image shows the band folded in half with the two ends folded lengthwise and clipped in place.
I started by folding the ends in half, clipping them in place, and, after this photo, serging them closed.
Image show the shirt laid out with the band folded lengthwise above it. Both have three clips on it showing the halfway and two midpoints.
With that done I quartered the neckband and neckline to find the center point and the two quarter points. Normally there’d be four points, hence quartering, but since the placket opens I used their edges as the last points making five in total for each.
Image shows the neckline enclosed within the neckband at one point with a clip holding it in place. The rest isn't connected but the midpoint clips are there.
I started putting the two together at the three clipped points before going onto the ends and then between those points.
Image shows a red chalk mark where the green transparent clip is and a red chalk pen beside it.
With Zoey’s suit I was able to use the fronds to remember where the clip was when I had to remove them. With Ada’s it was more difficult so I quickly chalked, in a hopefully hidden spot in case it didn’t come out, where each clip was before continuing.
Image shows the folded neckband above the neckline. Both shows a chalk mark under or below the clip.
I then matched up the halfway point clips, removed them, and had the chalk marks to see how to specifically line up the fabric.
Image shows the two chalk marks meeting with the neckline right against the folded over neckband.
I folded both edges of the neckline in so the raw edges met in the middle, placed the neckline above the bottom so it also lined up with the raw edges, and then, after this photo, folded the top down so the raw edges were all hidden.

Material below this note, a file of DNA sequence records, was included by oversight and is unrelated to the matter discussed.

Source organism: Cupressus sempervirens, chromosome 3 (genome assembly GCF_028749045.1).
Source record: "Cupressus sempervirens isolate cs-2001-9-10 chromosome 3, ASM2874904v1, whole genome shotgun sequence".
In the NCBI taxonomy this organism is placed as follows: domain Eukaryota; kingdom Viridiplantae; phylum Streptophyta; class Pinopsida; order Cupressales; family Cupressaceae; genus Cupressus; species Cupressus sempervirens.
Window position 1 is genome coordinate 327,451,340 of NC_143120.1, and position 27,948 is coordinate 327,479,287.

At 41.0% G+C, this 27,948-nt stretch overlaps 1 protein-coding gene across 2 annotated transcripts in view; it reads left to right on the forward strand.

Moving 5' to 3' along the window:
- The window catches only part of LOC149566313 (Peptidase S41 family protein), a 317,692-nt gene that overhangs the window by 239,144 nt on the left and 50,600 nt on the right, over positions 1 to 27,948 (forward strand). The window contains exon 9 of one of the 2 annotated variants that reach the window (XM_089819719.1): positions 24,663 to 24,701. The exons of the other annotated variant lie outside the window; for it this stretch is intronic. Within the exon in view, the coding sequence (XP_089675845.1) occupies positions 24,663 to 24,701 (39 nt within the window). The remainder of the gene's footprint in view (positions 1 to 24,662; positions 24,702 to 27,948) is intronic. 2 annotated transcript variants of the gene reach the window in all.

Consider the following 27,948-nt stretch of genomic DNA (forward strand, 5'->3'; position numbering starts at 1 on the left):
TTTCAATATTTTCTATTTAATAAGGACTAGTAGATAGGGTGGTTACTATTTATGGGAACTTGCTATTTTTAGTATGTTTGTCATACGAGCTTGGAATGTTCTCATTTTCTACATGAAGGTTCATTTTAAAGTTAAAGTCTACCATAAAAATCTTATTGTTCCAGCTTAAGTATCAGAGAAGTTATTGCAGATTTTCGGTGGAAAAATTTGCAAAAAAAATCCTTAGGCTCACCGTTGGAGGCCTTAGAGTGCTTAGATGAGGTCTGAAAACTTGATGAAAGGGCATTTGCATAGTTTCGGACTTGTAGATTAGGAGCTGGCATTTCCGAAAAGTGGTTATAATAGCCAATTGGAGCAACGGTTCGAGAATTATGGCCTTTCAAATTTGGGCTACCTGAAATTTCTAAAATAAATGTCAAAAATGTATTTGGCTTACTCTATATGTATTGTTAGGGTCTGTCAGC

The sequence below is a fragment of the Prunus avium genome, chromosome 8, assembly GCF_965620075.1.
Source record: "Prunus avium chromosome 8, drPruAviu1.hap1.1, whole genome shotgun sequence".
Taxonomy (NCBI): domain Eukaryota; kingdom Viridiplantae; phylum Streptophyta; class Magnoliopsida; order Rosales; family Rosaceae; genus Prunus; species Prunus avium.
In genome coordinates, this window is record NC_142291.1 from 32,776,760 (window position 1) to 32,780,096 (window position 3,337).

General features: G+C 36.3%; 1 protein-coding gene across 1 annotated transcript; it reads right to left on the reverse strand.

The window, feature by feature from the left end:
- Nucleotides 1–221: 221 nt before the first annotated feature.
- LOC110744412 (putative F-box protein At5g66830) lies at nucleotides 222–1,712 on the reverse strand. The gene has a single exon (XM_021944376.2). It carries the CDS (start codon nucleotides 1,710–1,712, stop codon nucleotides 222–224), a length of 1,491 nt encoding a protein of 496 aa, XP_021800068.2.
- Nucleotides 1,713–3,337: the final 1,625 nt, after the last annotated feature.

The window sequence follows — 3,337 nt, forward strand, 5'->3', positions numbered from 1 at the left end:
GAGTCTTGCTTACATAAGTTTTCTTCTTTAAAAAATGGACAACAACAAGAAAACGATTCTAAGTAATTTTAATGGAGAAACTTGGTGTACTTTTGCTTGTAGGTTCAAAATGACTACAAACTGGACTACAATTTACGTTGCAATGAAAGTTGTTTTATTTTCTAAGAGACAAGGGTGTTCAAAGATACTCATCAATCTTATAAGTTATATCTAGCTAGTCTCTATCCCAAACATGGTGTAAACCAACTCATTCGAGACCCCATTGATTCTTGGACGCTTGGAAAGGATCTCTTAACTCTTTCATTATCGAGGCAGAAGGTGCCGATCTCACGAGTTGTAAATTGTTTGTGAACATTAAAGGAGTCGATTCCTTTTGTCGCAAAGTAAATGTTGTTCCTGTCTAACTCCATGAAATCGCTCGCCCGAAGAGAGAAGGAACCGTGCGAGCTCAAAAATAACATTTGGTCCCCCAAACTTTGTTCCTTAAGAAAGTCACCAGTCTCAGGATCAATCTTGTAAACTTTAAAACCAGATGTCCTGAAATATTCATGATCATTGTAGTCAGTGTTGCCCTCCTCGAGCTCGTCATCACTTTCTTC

Image shows the clip over the red mark holding the folded neckband on the neckline.
I then re-added a clip to keep it secure before going over to another section and repeating these steps.
Image shows Zoey's neckline with one end completely clipped in place, the quarter points done, and the remaining end and spaces left to do.
After doing the halfway and quarter points I folded in the end of the neckband and did the two end points. Here only one end point is done at the upper left side and I’m about to do the other end. After those first points where secured I took the space between them, stretched the fabric, confirmed the neckline was nestled in the folded neckband, and clipped them in place too. Once it was all done I topstitched it down.

Final Step – KamSnaps

All that was left to do was the KamSnaps. Like before I choose to use only three with the idea I could add more if there were gaping areas. I used my Crop-a-dile II to punch a hole at the top and bottom of the top placket before folding it in half to find the center and punching a third hole there. For the bottom placket I first lined up the plackets as if it were closed and used my disappearing ink pen to mark where the top holes lined up. I then punch three more holes at those marked locations. With that done I inserted the snaps… and, only lost three pieces as I made a few mistakes, thanks Matt for removing the one I inserted backwards.

Image shows the placket lined up with a pen tip inside one of the holes marking the lower placket.
After punching holes in the top placket I used my pen to mark where the bottom holes should be.
Image shows the two plackets with one open and the other snapped closed. There's also a box of bagged KamSnaps, the Crop-o-Dile II, the KamSnap tool, and three broken leftover KamSnap pieces.
And with the snaps in place the swimming suits were done!

And with that they were done for another year! The kids absolutely love them and have already switched to these without any regret about their old suits!

Whether you’re looking to sew your first swimming suit or looking to adjust your current setup I hope this post helps you. If you do use it to sew your swimming suit I’d love to hear how it goes in the comments below.

Hope your week is going great!